A female antique bust; unknown. The front hair thrown back carelessly and gracefully, and twisted up in a small roll at the back of the head; the left breast is bare, and the robe fastened over the right shoulder by a row of four fibulæ. There is much grace in the fashion of the dress, as well as beauty in the workmanship.—Brutus, the assassin of Cæsar; a full-length noble antique, naked figure. The face extremely thin; the expression of countenance penetrating and severe, but "more in sorrow than in anger." He grasps in his left hand the fatal dagger by the blow of which he sacrificed private friendship at the altar of public good. The statue stands upon an ancient circular altar.—A sitting Muse, antique; the drapery of which is very fine; a square antique altar supports her.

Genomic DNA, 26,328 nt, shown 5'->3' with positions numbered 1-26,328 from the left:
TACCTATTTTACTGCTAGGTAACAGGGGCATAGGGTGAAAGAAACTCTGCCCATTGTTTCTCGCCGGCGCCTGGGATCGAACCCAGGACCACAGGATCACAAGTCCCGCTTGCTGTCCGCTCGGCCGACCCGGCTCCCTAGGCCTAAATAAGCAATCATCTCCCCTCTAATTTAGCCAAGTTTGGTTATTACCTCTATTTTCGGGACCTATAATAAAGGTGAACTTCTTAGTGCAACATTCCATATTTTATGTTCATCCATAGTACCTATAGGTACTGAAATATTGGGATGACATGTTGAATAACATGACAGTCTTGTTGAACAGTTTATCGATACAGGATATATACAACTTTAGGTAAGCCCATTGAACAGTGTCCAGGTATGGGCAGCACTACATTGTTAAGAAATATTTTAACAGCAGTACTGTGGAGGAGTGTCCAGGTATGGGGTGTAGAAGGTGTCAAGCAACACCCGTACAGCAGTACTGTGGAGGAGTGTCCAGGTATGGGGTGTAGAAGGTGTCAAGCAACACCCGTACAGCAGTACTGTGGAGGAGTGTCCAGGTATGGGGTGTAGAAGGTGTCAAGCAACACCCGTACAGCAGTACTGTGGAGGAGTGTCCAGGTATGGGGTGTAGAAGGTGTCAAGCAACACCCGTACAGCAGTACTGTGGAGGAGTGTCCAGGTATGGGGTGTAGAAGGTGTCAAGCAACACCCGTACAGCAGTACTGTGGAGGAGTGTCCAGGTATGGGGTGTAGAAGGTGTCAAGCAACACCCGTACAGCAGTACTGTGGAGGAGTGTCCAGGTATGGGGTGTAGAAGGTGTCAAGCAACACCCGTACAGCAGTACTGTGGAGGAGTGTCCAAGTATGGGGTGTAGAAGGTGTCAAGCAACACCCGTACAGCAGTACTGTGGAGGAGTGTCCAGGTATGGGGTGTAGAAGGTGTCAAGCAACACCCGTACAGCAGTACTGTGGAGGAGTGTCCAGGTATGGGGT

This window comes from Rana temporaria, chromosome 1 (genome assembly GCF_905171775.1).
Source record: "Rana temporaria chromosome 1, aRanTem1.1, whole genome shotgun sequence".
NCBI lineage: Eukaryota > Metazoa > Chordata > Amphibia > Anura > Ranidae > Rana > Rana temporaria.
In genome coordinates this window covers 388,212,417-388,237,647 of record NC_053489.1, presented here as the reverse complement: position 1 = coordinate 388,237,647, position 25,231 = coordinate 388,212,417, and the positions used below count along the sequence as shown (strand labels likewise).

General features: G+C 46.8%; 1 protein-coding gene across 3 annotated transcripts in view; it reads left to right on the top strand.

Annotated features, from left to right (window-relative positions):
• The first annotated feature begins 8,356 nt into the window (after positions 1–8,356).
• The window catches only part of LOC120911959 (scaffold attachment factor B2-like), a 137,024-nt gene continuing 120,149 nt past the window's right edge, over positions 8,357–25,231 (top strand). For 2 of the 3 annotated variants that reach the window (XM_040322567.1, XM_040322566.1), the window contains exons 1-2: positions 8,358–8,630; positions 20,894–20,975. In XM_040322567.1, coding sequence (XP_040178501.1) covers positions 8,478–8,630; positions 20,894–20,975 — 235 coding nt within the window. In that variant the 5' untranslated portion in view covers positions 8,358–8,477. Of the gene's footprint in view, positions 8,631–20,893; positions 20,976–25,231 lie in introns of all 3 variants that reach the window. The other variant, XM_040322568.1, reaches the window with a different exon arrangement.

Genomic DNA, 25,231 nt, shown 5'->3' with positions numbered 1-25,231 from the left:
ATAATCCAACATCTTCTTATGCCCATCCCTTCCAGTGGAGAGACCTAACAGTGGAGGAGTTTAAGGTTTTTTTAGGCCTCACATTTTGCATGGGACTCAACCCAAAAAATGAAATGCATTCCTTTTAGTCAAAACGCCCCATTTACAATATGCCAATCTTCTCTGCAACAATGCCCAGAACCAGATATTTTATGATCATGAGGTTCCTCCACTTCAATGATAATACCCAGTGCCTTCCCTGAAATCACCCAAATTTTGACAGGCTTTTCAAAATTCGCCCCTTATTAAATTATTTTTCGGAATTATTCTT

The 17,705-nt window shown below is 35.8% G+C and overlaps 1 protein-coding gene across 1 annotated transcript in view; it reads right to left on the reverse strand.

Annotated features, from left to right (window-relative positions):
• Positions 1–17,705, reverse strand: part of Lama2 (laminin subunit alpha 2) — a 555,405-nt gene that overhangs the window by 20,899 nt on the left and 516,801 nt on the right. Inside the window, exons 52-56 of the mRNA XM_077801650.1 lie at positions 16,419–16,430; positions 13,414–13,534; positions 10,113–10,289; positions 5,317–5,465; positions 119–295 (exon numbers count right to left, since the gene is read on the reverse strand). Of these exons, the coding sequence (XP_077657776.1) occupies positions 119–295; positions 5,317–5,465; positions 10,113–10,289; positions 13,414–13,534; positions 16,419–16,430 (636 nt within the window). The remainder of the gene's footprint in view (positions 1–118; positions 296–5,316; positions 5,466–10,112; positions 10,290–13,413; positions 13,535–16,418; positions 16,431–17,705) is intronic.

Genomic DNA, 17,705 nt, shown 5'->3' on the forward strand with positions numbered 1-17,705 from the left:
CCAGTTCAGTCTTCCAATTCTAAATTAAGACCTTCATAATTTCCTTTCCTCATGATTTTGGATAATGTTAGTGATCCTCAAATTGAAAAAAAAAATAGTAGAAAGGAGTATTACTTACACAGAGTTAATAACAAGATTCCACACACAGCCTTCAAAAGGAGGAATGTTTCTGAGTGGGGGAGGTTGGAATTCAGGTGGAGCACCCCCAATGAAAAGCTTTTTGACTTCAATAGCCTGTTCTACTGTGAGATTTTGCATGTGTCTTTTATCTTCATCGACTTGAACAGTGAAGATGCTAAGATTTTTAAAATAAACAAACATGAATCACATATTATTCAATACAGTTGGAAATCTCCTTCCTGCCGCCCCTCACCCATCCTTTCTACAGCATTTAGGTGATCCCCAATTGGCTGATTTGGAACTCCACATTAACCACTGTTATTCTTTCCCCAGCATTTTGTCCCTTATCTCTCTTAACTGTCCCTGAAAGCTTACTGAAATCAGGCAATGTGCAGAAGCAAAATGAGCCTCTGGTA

A beautiful naked Venus, antique; of the same delicate workmanship, inimitable grace, and scientific proportions, as the celebrated statue de Medici. It is, indeed, the jewel of this collection; and said to have been bought at so high a price as induced Mr. Weddell to conceal from his friends the enormous expence in which this indulgence of his favourite propensity involved him. At her left side is the trunk of a tree, (for a supporter) and Cupid leaning upon it; fruits and flowers of the most admirable sculpture entwine the trunk, which is crowned